A weld joint essentially glues two bodies together. A weld joint may distort somewhat because the island constraint solver is approximate.

WeldJointDef jointDef = new WeldJointDef ();
jointDef.initialize(bodyA, bodyB, anchor);


A wheel joint. This joint provides two degrees of freedom: translation along an axis fixed in bodyA and rotation in the plane. You can use a joint limit to restrict the range of motion and a joint motor to drive the rotation or to model rotational friction. This joint is designed for vehicle suspensions.

WheelJointDef jointDef = new WheelJointDef();
jointDef.maxMotorTorque = 1f;
jointDef.motorSpeed = 0f;
jointDef.dampingRatio = 1f;
jointDef.initialize(bodyA, bodyB, anchor, axis); // axis is Vector2(1,1)

WheelJoint joint = (WheelJoint) physics.createJoint(jointDef);

Fixture Shapes

As mentioned previously, a fixture has a shape, density, friction and restitution attached to it. Out of the box you can easily create boxes (as seen in the section Static Bodies section) and circle shapes (as seen in the Dynamic Bodies section).

You can programatically define more complex shapes using the following classes

  • ChainShape,
  • EdgeShape,
  • PolygonShape

However using third party tools you can simply define your shapes and import them into your game.

Importing Complex Shapes using box2d-editor

box2d-editor is a free open source tool to define complex shapes and load them into your game. An example of how to import a shape into your game using box2d-editor is available on

Check out the Tools section for more tools.

In a nutshell, if you are using Box2d-editor:

  • Create your shape within Box2d-editor.
  • Export your scene and copy the file into your asset folder.
  • Copy file into your “core” module source folder.

Then in your game you can do:

BodyEditorLoader loader = new BodyEditorLoader(Gdx.files.internal("box2d_scene.json"));

BodyDef bd = new BodyDef();
bd.type = BodyDef.BodyType.KinematicBody;
body = world.createBody(bd);

// 2. Create a FixtureDef, as usual.
FixtureDef fd = new FixtureDef();
fd.density = 1;
fd.friction = 0.5f;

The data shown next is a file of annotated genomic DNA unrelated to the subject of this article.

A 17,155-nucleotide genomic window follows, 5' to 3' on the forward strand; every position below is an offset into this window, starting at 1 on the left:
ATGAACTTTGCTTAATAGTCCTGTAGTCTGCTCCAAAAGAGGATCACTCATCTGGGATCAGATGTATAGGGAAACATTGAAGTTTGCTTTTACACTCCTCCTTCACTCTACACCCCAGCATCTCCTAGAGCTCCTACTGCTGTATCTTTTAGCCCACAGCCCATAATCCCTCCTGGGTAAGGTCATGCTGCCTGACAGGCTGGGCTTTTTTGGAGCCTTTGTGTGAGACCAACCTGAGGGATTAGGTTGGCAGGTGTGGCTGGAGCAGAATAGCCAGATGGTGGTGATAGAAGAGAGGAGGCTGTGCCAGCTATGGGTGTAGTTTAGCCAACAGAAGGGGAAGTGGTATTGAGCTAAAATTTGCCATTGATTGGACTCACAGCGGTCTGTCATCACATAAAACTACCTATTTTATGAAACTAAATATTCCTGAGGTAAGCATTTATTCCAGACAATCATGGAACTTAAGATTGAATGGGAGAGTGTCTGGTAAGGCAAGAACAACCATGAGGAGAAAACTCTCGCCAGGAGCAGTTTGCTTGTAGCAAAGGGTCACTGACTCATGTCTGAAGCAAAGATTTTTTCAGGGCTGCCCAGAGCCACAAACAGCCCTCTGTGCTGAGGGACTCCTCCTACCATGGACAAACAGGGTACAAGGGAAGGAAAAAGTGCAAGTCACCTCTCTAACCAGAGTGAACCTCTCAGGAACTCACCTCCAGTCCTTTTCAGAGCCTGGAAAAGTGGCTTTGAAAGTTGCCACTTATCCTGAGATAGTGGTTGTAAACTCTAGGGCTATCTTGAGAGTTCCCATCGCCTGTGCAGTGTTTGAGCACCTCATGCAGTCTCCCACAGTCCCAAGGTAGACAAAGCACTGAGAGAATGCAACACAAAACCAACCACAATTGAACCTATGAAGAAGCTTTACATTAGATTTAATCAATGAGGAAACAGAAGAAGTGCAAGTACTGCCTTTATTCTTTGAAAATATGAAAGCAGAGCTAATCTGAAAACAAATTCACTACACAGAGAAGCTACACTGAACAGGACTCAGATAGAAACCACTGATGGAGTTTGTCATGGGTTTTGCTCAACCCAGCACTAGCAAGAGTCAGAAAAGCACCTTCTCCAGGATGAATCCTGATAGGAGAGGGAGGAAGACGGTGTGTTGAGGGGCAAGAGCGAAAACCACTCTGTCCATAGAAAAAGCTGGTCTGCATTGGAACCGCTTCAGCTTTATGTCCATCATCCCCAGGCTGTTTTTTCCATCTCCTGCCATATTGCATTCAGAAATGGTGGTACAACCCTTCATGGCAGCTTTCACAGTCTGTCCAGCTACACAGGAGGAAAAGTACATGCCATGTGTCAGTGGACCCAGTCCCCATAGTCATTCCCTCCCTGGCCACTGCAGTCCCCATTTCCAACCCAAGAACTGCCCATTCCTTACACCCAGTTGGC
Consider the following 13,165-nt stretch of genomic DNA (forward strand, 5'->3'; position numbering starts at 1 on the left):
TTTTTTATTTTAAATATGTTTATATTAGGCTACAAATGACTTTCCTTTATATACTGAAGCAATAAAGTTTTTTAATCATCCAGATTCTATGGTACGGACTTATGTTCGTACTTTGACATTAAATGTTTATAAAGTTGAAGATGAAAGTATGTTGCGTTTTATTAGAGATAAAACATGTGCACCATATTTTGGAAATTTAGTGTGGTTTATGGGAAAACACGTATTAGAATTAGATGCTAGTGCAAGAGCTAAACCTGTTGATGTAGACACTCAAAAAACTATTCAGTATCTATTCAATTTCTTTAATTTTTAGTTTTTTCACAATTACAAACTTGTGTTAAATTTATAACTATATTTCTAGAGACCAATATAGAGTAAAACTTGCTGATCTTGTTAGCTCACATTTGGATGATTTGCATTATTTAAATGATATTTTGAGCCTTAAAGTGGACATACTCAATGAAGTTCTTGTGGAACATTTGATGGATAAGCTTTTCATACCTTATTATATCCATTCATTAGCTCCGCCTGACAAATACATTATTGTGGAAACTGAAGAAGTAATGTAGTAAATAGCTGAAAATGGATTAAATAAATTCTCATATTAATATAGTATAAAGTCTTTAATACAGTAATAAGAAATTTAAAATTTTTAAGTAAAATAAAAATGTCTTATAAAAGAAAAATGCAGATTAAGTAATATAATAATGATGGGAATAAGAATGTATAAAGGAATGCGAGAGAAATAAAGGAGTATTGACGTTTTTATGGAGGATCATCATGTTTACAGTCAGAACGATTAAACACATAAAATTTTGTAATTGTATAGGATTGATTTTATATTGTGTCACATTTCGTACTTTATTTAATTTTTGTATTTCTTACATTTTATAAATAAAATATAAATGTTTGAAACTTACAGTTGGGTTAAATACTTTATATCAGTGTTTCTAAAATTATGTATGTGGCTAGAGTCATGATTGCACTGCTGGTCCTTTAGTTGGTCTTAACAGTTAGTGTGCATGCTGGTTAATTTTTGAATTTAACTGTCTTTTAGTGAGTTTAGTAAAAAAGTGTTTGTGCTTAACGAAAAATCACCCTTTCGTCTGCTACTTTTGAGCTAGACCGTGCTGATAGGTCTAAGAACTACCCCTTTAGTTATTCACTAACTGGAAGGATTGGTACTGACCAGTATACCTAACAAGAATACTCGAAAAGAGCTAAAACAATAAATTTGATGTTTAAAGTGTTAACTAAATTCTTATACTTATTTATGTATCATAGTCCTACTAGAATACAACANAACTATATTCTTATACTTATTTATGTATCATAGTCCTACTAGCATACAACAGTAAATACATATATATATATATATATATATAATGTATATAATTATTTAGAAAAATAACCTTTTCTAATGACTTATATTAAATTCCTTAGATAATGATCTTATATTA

fd.restitution = 0.3f;

// 3. Create a Body, as usual.
loader.attachFixture(body, "gear", fd, scale);

Sprites and Bodies

The easiest way to manage a link between your sprites or game objects and Box2D is with Box2D’s User Data. You can set the user data to your game object and then update the object’s position based on the Box2D body.

Setting a body’s user data is easy


This can be set to any Java object. It is also good to create your own game actor/object class which allows you to set a reference to its physics body.

Fixtures can also have user data set to them in the same way.


To update all your actors/sprites you can loop through all the world’s bodies easily in your game/render loop.

// Create an array to be filled with the bodies
// (better don't create a new one every time though)
Array<Body> bodies = new Array<Body>();
// Now fill the array with all bodies

for (Body b : bodies) {
    // Get the body's user data - in this example, our user
    // data is an instance of the Entity class
    Entity e = (Entity) b.getUserData();

    if (e != null) {
        // Update the entities/sprites position and angle
        e.setPosition(b.getPosition().x, b.getPosition().y);
        // We need to convert our angle from radians to degrees
        e.setRotation(MathUtils.radiansToDegrees * b.getAngle());

Then render your sprites using a libGDX SpriteBatch as usual.


Sensors are Bodies that do not produce automatic responses during a collision (such as applying force). This is useful when one needs to be in complete control of what happens when two shapes collide. For example, think of a drone that has some kind of circular distance of sight. This body should follow the drone but shouldn’t have a physical reaction to it, or any other bodies. It should detect when some target is inside it’s shape.

To configure a body to be a sensor, set the ‘isSensor’ flag to true. An example would be:

//At the definition of the Fixture
fixtureDef.isSensor = true;

In order to listen to this sensor contact, we need to implement the ContactListener interface methods.

Contact Listeners

The Contact Listeners listen for collisions events on a specific fixture. The methods are passed a Contact object, which contain information about the two bodies involved. The beginContact method is called when the object overlaps another. When the objects are no longer colliding, the endContact method is called.

public class ListenerClass implements ContactListener {
		public void endContact(Contact contact) {


		public void beginContact(Contact contact) {


This class needs to be set as the world’s contact listener in the screen’s show() or init() method.


We might get information about the bodies from the contact fixtures. Depending on the application design, the Entity class should be referenced in the Body or Fixture user data, so we can use it from the Contact and make some changes (e.g. change the player health).


There are a lot of really good Box2D resources out there and most of the code can be easily converted to libgdx.

  • A basic implementation and code sample for Box2D with Scene2D is also available on
  • Box2D documentation and Discord are a great place to find help.
  • A really good tutorial series on Box2D. Covers a lot of different problems which you will more than likely run across in your game development.


The following is a list of tools for use with box2d and libgdx:

Free Open Source

Code sample available on